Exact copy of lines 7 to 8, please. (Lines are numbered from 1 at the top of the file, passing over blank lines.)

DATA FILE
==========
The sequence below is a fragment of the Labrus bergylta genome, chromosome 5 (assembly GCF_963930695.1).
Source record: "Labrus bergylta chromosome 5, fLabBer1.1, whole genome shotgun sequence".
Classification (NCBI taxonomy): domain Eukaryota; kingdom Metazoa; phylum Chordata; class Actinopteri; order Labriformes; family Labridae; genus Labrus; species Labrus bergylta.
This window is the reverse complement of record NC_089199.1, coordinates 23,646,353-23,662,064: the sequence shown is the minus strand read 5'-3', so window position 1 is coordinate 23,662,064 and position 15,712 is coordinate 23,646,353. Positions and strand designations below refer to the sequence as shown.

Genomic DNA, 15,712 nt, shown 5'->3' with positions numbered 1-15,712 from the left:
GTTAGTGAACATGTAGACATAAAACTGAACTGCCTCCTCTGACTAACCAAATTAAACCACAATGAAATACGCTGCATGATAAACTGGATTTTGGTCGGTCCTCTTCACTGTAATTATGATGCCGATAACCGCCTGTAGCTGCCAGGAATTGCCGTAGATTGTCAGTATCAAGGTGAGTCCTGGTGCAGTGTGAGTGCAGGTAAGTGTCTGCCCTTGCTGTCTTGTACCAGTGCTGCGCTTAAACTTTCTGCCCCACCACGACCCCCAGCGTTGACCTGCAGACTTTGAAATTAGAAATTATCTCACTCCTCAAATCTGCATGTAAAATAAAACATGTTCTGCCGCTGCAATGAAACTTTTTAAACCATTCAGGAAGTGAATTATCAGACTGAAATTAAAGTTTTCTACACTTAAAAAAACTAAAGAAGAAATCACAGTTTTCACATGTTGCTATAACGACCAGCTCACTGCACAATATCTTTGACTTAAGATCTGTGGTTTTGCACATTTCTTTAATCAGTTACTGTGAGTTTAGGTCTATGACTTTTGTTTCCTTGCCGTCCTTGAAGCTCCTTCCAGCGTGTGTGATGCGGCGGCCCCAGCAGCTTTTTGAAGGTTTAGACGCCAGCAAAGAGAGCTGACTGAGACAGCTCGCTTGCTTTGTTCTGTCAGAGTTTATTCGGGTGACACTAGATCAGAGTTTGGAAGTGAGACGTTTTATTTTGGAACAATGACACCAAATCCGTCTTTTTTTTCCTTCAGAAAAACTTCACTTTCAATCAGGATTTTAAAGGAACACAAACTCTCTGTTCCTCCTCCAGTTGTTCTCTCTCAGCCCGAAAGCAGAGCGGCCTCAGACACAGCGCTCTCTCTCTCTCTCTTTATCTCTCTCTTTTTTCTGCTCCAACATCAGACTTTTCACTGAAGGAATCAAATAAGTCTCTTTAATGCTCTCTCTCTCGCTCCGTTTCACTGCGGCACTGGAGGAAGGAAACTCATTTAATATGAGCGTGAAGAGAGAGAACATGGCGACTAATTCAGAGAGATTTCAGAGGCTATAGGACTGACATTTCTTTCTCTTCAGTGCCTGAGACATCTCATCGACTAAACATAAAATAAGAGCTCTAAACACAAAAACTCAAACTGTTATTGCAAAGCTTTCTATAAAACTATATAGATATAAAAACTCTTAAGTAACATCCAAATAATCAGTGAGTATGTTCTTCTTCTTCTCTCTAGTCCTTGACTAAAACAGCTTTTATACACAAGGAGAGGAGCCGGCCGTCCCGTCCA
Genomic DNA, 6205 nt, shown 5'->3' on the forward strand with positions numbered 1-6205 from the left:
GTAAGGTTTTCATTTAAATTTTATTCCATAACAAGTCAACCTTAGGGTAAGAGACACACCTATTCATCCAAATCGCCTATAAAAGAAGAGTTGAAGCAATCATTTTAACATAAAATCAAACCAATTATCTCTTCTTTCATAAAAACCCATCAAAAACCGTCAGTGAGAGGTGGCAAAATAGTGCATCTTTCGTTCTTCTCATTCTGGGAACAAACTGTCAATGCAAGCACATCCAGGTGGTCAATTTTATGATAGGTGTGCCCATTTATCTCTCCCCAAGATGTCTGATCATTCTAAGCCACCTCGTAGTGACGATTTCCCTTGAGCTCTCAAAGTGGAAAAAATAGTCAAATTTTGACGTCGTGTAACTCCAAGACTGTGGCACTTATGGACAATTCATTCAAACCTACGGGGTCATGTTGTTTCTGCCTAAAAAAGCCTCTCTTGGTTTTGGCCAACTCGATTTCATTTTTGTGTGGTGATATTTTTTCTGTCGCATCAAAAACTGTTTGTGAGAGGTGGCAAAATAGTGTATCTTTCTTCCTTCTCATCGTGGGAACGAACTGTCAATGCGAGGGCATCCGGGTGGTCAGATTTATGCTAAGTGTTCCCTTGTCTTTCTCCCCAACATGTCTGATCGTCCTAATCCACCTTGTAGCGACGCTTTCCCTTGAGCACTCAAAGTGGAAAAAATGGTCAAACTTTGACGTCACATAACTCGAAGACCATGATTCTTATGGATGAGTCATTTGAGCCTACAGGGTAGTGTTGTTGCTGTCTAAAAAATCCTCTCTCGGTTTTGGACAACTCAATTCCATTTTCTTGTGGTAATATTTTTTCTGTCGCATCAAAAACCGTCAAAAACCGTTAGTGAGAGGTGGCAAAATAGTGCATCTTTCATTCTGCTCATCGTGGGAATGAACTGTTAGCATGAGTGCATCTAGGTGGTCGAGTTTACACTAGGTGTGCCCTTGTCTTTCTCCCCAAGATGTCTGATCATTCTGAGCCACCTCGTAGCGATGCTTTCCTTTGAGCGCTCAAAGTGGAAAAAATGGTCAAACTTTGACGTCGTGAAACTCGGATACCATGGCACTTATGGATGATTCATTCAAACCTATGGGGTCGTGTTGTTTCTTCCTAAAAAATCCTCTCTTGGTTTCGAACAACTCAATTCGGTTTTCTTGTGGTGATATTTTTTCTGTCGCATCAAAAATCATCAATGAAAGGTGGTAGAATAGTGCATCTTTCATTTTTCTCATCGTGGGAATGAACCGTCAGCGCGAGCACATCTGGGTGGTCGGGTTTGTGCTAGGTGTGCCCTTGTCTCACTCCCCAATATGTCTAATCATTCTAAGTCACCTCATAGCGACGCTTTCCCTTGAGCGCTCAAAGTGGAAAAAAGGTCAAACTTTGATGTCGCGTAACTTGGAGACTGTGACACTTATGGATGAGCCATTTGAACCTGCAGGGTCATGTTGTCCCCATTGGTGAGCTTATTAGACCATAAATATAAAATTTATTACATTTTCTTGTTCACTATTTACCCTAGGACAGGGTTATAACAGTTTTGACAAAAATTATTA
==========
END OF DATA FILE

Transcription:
Genomic DNA, 6205 nt, shown 5'->3' on the forward strand with positions numbered 1-6205 from the left:
GTAAGGTTTTCATTTAAATTTTATTCCATAACAAGTCAACCTTAGGGTAAGAGACACACCTATTCATCCAAATCGCCTATAAAAGAAGAGTTGAAGCAATCATTTTAACATAAAATCAAACCAATTATCTCTTCTTTCATAAAAACCCATCAAAAACCGTCAGTGAGAGGTGGCAAAATAGTGCATCTTTCGTTCTTCTCATTCTGGGAACAAACTGTCAATGCAAGCACATCCAGGTGGTCAATTTTATGATAGGTGTGCCCATTTATCTCTCCCCAAGATGTCTGATCATTCTAAGCCACCTCGTAGTGACGATTTCCCTTGAGCTCTCAAAGTGGAAAAAATAGTCAAATTTTGACGTCGTGTAACTCCAAGACTGTGGCACTTATGGACAATTCATTCAAACCTACGGGGTCATGTTGTTTCTGCCTAAAAAAGCCTCTCTTGGTTTTGGCCAACTCGATTTCATTTTTGTGTGGTGATATTTTTTCTGTCGCATCAAAAACTGTTTGTGAGAGGTGGCAAAATAGTGTATCTTTCTTCCTTCTCATCGTGGGAACGAACTGTCAATGCGAGGGCATCCGGGTGGTCAGATTTATGCTAAGTGTTCCCTTGTCTTTCTCCCCAACATGTCTGATCGTCCTAATCCACCTTGTAGCGACGCTTTCCCTTGAGCACTCAAAGTGGAAAAAATGGTCAAACTTTGACGTCACATAACTCGAAGACCATGATTCTTATGGATGAGTCATTTGAGCCTACAGGGTAGTGTTGTTGCTGTCTAAAAAATCCTCTCTCGGTTTTGGACAACTCAATTCCATTTTCTTGTGGTAATATTTTTTCTGTCGCATCAAAAACCGTCAAAAACCGTTAGTGAGAGGTGGCAAAATAGTGCATCTTTCATTCTGCTCATCGTGGGAATGAACTGTTAGCATGAGTGCATCTAGGTGGTCGAGTTTACACTAGGTGTGCCCTTGTCTTTCTCCCCAAGATGTCTGATCATTCTGAGCCACCTCGTAGCGATGCTTTCCTTTGAGCGCTCAAAGTGGAAAAAATGGTCAAACTTTGACGTCGTGAAACTCGGATACCATGGCACTTATGGATGATTCATTCAAACCTATGGGGTCGTGTTGTTTCTTCCTAAAAAATCCTCTCTTGGTTTCGAACAACTCAATTCGGTTTTCTTGTGGTGATATTTTTTCTGTCGCATCAAAAATCATCAATGAAAGGTGGTAGAATAGTGCATCTTTCATTTTTCTCATCGTGGGAATGAACCGTCAGCGCGAGCACATCTGGGTGGTCGGGTTTGTGCTAGGTGTGCCCTTGTCTCACTCCCCAATATGTCTAATCATTCTAAGTCACCTCATAGCGACGCTTTCCCTTGAGCGCTCAAAGTGGAAAAAAGGTCAAACTTTGATGTCGCGTAACTTGGAGACTGTGACACTTATGGATGAGCCATTTGAACCTGCAGGGTCATGTTGTCCCCATTGGTGAGCTTATTAGACCATAAATATAAAATTTATTACATTTTCTTGTTCACTATTTACCCTAGGACAGGGTTATAACAGTTTTGACAAAAATTATTA